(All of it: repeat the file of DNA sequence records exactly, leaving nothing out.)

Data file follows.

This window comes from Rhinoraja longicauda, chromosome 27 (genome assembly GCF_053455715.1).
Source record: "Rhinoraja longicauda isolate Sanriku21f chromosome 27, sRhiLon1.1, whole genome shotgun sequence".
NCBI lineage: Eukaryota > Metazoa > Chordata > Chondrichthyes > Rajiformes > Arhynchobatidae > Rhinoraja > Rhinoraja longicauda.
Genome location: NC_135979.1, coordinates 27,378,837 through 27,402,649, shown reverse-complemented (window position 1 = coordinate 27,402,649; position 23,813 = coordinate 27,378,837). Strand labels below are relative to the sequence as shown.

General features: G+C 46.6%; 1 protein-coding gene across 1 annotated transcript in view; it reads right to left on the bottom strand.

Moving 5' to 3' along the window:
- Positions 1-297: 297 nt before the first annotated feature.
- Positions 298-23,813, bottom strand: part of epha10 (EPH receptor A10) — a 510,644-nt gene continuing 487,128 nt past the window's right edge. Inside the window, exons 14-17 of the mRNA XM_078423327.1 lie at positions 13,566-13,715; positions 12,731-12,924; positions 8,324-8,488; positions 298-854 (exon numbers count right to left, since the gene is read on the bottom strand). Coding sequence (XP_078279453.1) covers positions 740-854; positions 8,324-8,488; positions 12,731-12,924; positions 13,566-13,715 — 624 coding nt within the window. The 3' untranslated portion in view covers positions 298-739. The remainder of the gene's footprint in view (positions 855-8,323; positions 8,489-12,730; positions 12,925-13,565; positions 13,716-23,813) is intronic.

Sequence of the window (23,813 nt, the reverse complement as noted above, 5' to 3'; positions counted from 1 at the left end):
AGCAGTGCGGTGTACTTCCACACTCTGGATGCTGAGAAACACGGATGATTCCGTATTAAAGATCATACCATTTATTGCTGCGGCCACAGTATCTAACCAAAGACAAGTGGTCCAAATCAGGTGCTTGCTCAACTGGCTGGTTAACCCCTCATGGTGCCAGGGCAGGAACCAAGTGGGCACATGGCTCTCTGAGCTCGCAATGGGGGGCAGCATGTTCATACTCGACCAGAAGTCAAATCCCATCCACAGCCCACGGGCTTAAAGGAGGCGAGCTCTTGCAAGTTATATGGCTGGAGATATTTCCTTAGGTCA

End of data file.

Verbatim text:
This window comes from Rhinoraja longicauda, chromosome 27 (genome assembly GCF_053455715.1).
Source record: "Rhinoraja longicauda isolate Sanriku21f chromosome 27, sRhiLon1.1, whole genome shotgun sequence".
NCBI lineage: Eukaryota > Metazoa > Chordata > Chondrichthyes > Rajiformes > Arhynchobatidae > Rhinoraja > Rhinoraja longicauda.
Genome location: NC_135979.1, coordinates 27,378,837 through 27,402,649, shown reverse-complemented (window position 1 = coordinate 27,402,649; position 23,813 = coordinate 27,378,837). Strand labels below are relative to the sequence as shown.

General features: G+C 46.6%; 1 protein-coding gene across 1 annotated transcript in view; it reads right to left on the bottom strand.

Moving 5' to 3' along the window:
- Positions 1-297: 297 nt before the first annotated feature.
- Positions 298-23,813, bottom strand: part of epha10 (EPH receptor A10) — a 510,644-nt gene continuing 487,128 nt past the window's right edge. Inside the window, exons 14-17 of the mRNA XM_078423327.1 lie at positions 13,566-13,715; positions 12,731-12,924; positions 8,324-8,488; positions 298-854 (exon numbers count right to left, since the gene is read on the bottom strand). Coding sequence (XP_078279453.1) covers positions 740-854; positions 8,324-8,488; positions 12,731-12,924; positions 13,566-13,715 — 624 coding nt within the window. The 3' untranslated portion in view covers positions 298-739. The remainder of the gene's footprint in view (positions 855-8,323; positions 8,489-12,730; positions 12,925-13,565; positions 13,716-23,813) is intronic.

Sequence of the window (23,813 nt, the reverse complement as noted above, 5' to 3'; positions counted from 1 at the left end):
AGCAGTGCGGTGTACTTCCACACTCTGGATGCTGAGAAACACGGATGATTCCGTATTAAAGATCATACCATTTATTGCTGCGGCCACAGTATCTAACCAAAGACAAGTGGTCCAAATCAGGTGCTTGCTCAACTGGCTGGTTAACCCCTCATGGTGCCAGGGCAGGAACCAAGTGGGCACATGGCTCTCTGAGCTCGCAATGGGGGGCAGCATGTTCATACTCGACCAGAAGTCAAATCCCATCCACAGCCCACGGGCTTAAAGGAGGCGAGCTCTTGCAAGTTATATGGCTGGAGATATTTCCTTAGGTCA